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BEASON SCENE

FILE - Squad cars block Broadway Avenue in Beason outside the Gee family home on Monday September 21, 2009. Chris Harris is on trial for the murder of family members. The Pantagraph/STEVE SMEDLEY

PEORIA — If words proved inadequate to describe the carnage present inside the Rick Gee home on Sept. 21, 2009, photos shown to jurors Thursday in the Chris Harris murder trial brought the full horror of it all home.

Harris and his brother Jason Harris are charged with murder in the death of Ruth and Rick Gee and their three children and the attempted murder of a fourth child, Tabitha, who survived.

Images of the head trauma suffered by 16-year old victim Justina Constant so repulsed one of the jurors that he covered his view of a screen depicting the photo and turned towards spectators, shaking his head, until the image was removed.

Similar graphic photos of Dillen Constant, 14, caused the victim’s father and stepmother to shield their eyes.

Michael Oyer, now director of the Central Illinois Police Training Center, offered a description of each of about 100 photos of the victims found in the blood-splattered crime scene. Before Oyer’s testimony, defense lawyer Daniel Fultz objected to the jury seeing the exceptionally gory photo of Justina.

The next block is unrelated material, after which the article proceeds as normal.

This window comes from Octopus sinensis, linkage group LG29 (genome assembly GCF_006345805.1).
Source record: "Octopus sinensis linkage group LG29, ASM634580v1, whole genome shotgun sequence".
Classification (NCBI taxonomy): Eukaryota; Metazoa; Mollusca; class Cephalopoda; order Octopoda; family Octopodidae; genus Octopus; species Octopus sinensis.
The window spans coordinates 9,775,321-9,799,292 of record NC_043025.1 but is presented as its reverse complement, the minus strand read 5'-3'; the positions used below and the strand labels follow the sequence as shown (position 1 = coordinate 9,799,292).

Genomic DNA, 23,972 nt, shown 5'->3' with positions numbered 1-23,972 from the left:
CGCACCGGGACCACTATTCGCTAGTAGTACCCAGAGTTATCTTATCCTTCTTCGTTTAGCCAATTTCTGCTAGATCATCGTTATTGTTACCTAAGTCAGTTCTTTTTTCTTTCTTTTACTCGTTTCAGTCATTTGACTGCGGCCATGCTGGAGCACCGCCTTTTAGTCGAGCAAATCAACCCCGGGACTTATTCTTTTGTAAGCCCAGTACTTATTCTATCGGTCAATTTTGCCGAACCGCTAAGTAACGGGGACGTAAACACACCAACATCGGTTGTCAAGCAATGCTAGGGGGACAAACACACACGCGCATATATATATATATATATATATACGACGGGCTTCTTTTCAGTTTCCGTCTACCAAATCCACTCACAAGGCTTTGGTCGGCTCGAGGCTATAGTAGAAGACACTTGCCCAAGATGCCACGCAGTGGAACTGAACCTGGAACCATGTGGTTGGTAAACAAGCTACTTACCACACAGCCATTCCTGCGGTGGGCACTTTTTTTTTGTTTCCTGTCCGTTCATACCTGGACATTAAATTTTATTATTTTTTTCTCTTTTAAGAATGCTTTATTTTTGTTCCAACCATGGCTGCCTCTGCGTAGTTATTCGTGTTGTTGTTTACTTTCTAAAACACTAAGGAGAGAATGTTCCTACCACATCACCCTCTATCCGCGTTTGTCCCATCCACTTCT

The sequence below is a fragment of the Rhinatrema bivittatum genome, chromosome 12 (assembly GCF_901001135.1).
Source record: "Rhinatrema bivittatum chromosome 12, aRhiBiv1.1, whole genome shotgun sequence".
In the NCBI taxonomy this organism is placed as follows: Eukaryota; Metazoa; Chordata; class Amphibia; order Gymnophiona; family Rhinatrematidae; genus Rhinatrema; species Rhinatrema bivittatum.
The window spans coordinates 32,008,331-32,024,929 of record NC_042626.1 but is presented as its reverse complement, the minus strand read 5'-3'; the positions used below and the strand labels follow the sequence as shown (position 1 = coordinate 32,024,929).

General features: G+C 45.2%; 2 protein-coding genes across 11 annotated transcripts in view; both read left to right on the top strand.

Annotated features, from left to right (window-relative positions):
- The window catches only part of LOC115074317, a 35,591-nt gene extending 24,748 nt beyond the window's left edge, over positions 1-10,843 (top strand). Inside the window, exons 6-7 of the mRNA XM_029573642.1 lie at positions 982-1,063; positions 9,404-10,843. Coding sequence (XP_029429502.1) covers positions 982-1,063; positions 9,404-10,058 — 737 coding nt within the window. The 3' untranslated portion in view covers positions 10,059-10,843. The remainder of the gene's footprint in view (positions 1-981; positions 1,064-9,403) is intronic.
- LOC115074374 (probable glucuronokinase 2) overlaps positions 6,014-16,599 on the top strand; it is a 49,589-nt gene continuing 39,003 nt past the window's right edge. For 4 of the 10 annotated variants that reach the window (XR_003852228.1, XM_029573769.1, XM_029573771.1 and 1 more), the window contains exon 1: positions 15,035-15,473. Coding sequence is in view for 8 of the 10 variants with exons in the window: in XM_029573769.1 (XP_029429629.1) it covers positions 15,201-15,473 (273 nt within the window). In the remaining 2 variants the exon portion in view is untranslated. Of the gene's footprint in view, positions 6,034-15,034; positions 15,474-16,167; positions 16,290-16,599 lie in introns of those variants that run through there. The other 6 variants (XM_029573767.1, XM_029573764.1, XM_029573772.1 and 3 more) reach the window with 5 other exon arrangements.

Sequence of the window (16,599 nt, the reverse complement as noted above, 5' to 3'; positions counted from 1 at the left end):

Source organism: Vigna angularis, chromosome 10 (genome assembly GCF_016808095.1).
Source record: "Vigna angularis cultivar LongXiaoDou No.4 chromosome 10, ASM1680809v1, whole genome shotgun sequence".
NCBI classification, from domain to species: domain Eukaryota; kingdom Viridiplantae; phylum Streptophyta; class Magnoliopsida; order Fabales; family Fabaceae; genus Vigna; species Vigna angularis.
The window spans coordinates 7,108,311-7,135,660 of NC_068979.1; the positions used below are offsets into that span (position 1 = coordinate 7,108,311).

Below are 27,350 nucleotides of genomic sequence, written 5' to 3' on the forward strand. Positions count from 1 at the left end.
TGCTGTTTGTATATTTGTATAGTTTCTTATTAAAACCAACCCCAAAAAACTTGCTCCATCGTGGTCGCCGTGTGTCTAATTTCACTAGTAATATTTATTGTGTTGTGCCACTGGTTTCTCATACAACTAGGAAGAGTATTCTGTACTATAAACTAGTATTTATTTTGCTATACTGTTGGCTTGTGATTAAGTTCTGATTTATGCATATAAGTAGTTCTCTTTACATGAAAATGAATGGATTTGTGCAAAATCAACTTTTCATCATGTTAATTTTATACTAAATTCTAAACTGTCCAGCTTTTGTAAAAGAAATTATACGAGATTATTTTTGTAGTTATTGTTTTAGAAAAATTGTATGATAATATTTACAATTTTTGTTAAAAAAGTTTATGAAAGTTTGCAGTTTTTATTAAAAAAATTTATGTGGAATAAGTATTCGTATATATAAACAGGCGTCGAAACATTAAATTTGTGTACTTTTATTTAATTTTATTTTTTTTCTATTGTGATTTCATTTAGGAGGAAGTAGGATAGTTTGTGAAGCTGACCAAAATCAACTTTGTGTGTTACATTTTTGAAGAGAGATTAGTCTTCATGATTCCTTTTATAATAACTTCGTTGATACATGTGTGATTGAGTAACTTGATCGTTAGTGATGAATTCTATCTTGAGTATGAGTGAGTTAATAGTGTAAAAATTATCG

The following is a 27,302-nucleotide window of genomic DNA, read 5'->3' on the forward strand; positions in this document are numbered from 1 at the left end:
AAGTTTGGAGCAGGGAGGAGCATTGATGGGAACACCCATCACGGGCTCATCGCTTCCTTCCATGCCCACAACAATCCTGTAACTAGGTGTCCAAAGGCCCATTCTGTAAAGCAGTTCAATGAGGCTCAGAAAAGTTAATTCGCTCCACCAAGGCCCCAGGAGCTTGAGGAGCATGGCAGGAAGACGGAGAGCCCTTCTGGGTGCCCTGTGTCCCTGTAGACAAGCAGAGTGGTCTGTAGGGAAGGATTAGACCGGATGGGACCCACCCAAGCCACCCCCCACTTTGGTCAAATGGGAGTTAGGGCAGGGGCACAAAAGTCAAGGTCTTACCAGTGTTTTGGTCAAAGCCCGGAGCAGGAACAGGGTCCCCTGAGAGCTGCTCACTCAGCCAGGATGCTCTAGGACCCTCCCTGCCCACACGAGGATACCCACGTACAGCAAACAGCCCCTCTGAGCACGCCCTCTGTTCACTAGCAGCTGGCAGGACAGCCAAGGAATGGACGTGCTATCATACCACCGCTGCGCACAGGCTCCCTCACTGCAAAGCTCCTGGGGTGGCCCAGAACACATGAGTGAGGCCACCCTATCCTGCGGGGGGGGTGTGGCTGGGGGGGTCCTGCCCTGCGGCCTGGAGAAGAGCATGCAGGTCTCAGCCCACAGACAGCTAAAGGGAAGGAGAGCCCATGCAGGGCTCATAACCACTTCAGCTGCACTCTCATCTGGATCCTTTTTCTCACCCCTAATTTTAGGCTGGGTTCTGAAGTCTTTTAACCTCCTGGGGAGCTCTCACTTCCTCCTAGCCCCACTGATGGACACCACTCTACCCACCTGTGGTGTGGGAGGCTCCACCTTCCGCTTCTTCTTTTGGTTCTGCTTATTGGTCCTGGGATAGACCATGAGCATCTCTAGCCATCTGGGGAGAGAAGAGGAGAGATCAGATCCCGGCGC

Illinois Assistant Attorney General Michael Atterberry argued that “the nature and extent of wounds are relevant” for the jury to consider.

Judge Scott Drazewski agreed that the photo is grisly and gruesome and “may only be up as long as necessary during the witness’ testimony.”

Oyer explained the position and location of the victims and the trauma each suffered. Massive amounts of blood — “drips, splatter marks and smears” — were found throughout the home, he said.

Among the evidence collected by police were shoe impressions and a bloody palm print from the house that investigators claim they linked to Harris.

Not found in the Gee’s master bedroom was a laptop computer later found in Jason’s home. A bloodstained webcam normally linked to a computer was still in the bedroom, said Oyer.

So far, the state has called 13 of a list of 100 potential witnesses.

The trial’s steady pace can be attributed in part to the lack of cross-examination by the defense of most witnesses so far. Fultz said in opening remarks that his client admits being in the house but will claim self-defense in killing Dillen Constant, who he said was in the midst of murdering his family.

The state expects its case to take about two weeks, with Jason’s testimony anticipated next week. Oyer will continue his testimony Friday.

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